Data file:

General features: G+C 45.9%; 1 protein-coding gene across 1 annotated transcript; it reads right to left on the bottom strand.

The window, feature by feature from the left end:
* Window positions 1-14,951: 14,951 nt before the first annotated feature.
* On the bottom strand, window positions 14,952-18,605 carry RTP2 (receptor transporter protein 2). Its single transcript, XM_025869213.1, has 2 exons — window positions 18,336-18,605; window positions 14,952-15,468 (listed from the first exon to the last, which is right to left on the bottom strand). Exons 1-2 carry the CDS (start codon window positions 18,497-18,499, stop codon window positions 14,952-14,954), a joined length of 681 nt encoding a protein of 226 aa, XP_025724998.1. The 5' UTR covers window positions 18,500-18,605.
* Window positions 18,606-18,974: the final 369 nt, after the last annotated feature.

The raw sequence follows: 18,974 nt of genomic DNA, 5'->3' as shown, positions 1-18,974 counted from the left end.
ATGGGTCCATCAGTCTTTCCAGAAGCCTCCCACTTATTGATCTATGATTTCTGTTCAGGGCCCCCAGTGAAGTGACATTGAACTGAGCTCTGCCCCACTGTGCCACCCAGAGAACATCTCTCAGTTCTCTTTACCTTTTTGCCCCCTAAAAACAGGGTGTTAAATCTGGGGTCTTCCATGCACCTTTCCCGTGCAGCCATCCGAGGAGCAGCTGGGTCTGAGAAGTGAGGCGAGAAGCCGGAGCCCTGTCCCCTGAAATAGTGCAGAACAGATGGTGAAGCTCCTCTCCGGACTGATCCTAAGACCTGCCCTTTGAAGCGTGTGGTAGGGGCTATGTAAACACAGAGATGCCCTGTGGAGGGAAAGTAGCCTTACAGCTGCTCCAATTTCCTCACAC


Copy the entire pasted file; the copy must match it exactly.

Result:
General features: G+C 45.9%; 1 protein-coding gene across 1 annotated transcript; it reads right to left on the bottom strand.

The window, feature by feature from the left end:
* Window positions 1-14,951: 14,951 nt before the first annotated feature.
* On the bottom strand, window positions 14,952-18,605 carry RTP2 (receptor transporter protein 2). Its single transcript, XM_025869213.1, has 2 exons — window positions 18,336-18,605; window positions 14,952-15,468 (listed from the first exon to the last, which is right to left on the bottom strand). Exons 1-2 carry the CDS (start codon window positions 18,497-18,499, stop codon window positions 14,952-14,954), a joined length of 681 nt encoding a protein of 226 aa, XP_025724998.1. The 5' UTR covers window positions 18,500-18,605.
* Window positions 18,606-18,974: the final 369 nt, after the last annotated feature.

The raw sequence follows: 18,974 nt of genomic DNA, 5'->3' as shown, positions 1-18,974 counted from the left end.
ATGGGTCCATCAGTCTTTCCAGAAGCCTCCCACTTATTGATCTATGATTTCTGTTCAGGGCCCCCAGTGAAGTGACATTGAACTGAGCTCTGCCCCACTGTGCCACCCAGAGAACATCTCTCAGTTCTCTTTACCTTTTTGCCCCCTAAAAACAGGGTGTTAAATCTGGGGTCTTCCATGCACCTTTCCCGTGCAGCCATCCGAGGAGCAGCTGGGTCTGAGAAGTGAGGCGAGAAGCCGGAGCCCTGTCCCCTGAAATAGTGCAGAACAGATGGTGAAGCTCCTCTCCGGACTGATCCTAAGACCTGCCCTTTGAAGCGTGTGGTAGGGGCTATGTAAACACAGAGATGCCCTGTGGAGGGAAAGTAGCCTTACAGCTGCTCCAATTTCCTCACAC